What are Solitary Bees?
There are around 270 different types of solitary bees in Britain, as the name suggests they live alone. All are females laying eggs in a small burrow or hole. They will gather together in larger groups all living singularly but in agregations.
They are much smaller and slimmer than bumble bees and a little smaller than honey bees but have a similar body shape.
Some of the more comon ones are the "Mining" bee, which nest in individual holes in the ground, masonary bee make holes walls in mortar joints or soft bricks.
Masonry and Mining bees like a sunny, south-facing position. Nests begin in spring or summer and contain six to 12 eggs, each in a cell with pollen and nectar then sealed with mud. New adults emerge the following year to repeat the cycle. Masonry bees are honeybee-like in appearance but smaller.
The female has a sting, but will not use it unless squeezed between your fingers !
Can masonry bees seriously damage buildings?
A few holes will not cause serious damage to a building, bees will use existing holes and crevices even beetle holes in timber, as well as spaces under roof tiles, behind ventilation grilles.
However, solitary, females are attracted to sites with other females present, and may also burrow mortar joints. They use their jaws to excavate or enlarge holes, kicking out spoil behind them. The yearly burrowing activity may over several years cause a reduction in the load bearing capacity of cement or bricks that could fill with water which might expands on freezing.
Should I control masonry bees?
Where a large number of masonry bees threatens the fabric of a building it might be necessary to take action. If there are numerous nesting holes and large numbers of bees milling around on a wall with bits of mortar dust and brick particles at the base of the wall it might be advisable to take action and repoint the building or erect a fine mesh net to prevent access to the wall until remedial work can be carried out. The provision of artificial nesting boxes on or near walls can help entice bees away from them and prevent recolonisation. These can be home-made from dried clay soil indented with holes or, alternatively, proprietary kits are available manufactured from environmentally-friendly materials.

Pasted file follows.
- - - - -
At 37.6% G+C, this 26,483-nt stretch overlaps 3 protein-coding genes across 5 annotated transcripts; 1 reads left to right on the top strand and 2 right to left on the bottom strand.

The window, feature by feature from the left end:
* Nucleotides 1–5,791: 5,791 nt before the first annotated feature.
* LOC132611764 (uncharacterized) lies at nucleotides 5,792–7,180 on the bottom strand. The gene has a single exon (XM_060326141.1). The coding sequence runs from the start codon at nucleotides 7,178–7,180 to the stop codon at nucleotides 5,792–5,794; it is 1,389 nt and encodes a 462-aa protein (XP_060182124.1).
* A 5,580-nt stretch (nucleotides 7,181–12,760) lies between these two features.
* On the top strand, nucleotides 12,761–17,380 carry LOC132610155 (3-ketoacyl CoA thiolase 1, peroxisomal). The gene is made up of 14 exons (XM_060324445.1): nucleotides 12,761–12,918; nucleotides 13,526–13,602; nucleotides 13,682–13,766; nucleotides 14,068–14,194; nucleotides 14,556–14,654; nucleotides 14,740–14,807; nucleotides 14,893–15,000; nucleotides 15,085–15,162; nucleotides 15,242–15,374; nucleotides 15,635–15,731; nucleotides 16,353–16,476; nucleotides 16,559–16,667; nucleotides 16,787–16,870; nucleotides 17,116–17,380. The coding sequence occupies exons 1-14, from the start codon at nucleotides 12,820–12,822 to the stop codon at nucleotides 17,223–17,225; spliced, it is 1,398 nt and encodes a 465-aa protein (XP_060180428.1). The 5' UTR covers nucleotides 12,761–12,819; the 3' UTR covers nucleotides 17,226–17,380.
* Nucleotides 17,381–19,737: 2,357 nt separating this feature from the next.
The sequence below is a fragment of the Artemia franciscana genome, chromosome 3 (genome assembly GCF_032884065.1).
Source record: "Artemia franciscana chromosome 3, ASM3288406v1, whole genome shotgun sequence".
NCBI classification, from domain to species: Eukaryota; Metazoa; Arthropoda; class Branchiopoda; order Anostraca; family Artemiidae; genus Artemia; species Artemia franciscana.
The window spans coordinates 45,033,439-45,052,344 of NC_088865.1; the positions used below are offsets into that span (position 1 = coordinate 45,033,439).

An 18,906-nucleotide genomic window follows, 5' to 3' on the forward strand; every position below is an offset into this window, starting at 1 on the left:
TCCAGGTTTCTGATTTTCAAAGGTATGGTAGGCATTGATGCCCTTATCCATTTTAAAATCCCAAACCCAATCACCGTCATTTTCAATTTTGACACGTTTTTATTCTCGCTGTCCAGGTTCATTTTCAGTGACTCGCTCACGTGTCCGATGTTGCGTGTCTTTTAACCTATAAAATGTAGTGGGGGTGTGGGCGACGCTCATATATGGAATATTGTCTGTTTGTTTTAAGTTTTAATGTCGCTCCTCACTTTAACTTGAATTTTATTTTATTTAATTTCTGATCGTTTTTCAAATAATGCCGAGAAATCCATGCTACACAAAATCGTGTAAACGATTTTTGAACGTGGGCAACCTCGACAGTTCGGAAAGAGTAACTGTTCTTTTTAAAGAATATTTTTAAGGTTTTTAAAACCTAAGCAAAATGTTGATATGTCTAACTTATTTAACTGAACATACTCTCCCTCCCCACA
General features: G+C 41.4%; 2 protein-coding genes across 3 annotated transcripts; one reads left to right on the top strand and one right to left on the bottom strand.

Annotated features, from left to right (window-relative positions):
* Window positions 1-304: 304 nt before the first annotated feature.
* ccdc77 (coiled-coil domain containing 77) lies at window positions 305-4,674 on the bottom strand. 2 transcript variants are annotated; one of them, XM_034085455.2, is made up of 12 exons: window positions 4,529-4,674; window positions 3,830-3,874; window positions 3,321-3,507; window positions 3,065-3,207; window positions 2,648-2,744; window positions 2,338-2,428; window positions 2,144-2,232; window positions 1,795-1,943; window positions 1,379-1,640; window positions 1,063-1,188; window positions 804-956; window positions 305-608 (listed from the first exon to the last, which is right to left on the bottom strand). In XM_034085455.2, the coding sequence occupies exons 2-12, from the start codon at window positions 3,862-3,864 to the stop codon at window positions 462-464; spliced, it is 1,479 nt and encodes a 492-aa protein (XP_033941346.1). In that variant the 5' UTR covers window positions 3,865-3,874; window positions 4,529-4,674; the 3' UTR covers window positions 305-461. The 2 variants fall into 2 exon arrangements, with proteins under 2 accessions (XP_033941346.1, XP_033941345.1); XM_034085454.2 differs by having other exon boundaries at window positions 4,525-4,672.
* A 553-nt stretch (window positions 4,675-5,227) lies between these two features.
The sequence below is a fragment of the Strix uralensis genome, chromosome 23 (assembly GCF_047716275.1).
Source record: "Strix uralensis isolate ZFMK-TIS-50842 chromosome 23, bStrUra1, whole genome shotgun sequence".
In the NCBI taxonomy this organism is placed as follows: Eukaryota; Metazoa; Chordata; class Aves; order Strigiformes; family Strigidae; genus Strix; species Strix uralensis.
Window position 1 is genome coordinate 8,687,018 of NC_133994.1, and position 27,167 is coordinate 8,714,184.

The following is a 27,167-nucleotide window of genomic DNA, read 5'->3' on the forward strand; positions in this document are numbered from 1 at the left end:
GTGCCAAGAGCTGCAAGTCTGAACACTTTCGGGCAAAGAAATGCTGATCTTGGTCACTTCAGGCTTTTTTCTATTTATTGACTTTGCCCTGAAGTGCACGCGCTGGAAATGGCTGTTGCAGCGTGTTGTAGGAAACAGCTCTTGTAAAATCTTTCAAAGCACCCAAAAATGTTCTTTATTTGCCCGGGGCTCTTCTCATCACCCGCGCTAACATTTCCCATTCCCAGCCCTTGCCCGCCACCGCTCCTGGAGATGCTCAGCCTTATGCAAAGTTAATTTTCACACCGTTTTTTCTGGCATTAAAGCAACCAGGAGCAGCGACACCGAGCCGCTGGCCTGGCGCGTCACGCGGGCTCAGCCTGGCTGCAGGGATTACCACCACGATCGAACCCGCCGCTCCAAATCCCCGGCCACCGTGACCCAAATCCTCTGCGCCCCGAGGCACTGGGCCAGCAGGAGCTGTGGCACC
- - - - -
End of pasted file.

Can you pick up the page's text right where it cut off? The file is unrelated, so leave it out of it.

What should I do about masonry bee damage?
Mortar joints should be raked out to a depth of 15mm minimum and repointed, preferably in late summer or autumn. Masonry bees re-use their natal nest sites, this so this will help break the cycle. New mortar needs to be strong enough to discourage burrowing but not be too strong for the bricks or stone. Galleries and burrows can be filled using a mortar gun with a wetter than usual mix to aid the flow
Should I use chemicals against masonry bees?
It is always preferable to find a way to live with bees or to discourage them away rather than killing them, however we recognise this isnt always possible. Contact your local pest control company who will be able to advise you.
Tree Bumble Bee
Wool Carder Bee